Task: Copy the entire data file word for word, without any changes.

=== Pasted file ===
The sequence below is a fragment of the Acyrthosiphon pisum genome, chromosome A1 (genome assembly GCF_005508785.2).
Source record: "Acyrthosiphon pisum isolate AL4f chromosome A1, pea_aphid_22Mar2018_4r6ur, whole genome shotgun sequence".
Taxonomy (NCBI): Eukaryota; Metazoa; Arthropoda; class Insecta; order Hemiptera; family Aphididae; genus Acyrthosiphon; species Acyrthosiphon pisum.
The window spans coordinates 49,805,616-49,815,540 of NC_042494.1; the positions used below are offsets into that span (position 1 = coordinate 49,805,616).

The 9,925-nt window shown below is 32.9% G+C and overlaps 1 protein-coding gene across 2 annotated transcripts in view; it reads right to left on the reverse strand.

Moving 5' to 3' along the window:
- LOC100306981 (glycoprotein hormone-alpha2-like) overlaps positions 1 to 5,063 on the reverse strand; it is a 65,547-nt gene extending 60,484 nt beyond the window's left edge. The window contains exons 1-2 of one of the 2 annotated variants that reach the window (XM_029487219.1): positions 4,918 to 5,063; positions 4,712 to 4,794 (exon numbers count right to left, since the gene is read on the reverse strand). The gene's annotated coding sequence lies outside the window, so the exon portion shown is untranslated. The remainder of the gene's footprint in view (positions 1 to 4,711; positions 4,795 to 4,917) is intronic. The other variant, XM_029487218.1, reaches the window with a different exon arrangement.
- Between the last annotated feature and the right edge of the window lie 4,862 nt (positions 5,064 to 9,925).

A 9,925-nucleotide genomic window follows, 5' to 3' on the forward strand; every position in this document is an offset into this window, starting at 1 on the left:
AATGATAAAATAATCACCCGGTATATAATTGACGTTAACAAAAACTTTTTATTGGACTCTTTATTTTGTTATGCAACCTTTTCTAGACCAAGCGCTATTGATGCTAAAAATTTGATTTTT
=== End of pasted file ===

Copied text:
The sequence below is a fragment of the Acyrthosiphon pisum genome, chromosome A1 (genome assembly GCF_005508785.2).
Source record: "Acyrthosiphon pisum isolate AL4f chromosome A1, pea_aphid_22Mar2018_4r6ur, whole genome shotgun sequence".
Taxonomy (NCBI): Eukaryota; Metazoa; Arthropoda; class Insecta; order Hemiptera; family Aphididae; genus Acyrthosiphon; species Acyrthosiphon pisum.
The window spans coordinates 49,805,616-49,815,540 of NC_042494.1; the positions used below are offsets into that span (position 1 = coordinate 49,805,616).

The 9,925-nt window shown below is 32.9% G+C and overlaps 1 protein-coding gene across 2 annotated transcripts in view; it reads right to left on the reverse strand.

Moving 5' to 3' along the window:
- LOC100306981 (glycoprotein hormone-alpha2-like) overlaps positions 1 to 5,063 on the reverse strand; it is a 65,547-nt gene extending 60,484 nt beyond the window's left edge. The window contains exons 1-2 of one of the 2 annotated variants that reach the window (XM_029487219.1): positions 4,918 to 5,063; positions 4,712 to 4,794 (exon numbers count right to left, since the gene is read on the reverse strand). The gene's annotated coding sequence lies outside the window, so the exon portion shown is untranslated. The remainder of the gene's footprint in view (positions 1 to 4,711; positions 4,795 to 4,917) is intronic. The other variant, XM_029487218.1, reaches the window with a different exon arrangement.
- Between the last annotated feature and the right edge of the window lie 4,862 nt (positions 5,064 to 9,925).

A 9,925-nucleotide genomic window follows, 5' to 3' on the forward strand; every position in this document is an offset into this window, starting at 1 on the left:
AATGATAAAATAATCACCCGGTATATAATTGACGTTAACAAAAACTTTTTATTGGACTCTTTATTTTGTTATGCAACCTTTTCTAGACCAAGCGCTATTGATGCTAAAAATTTGATTTTT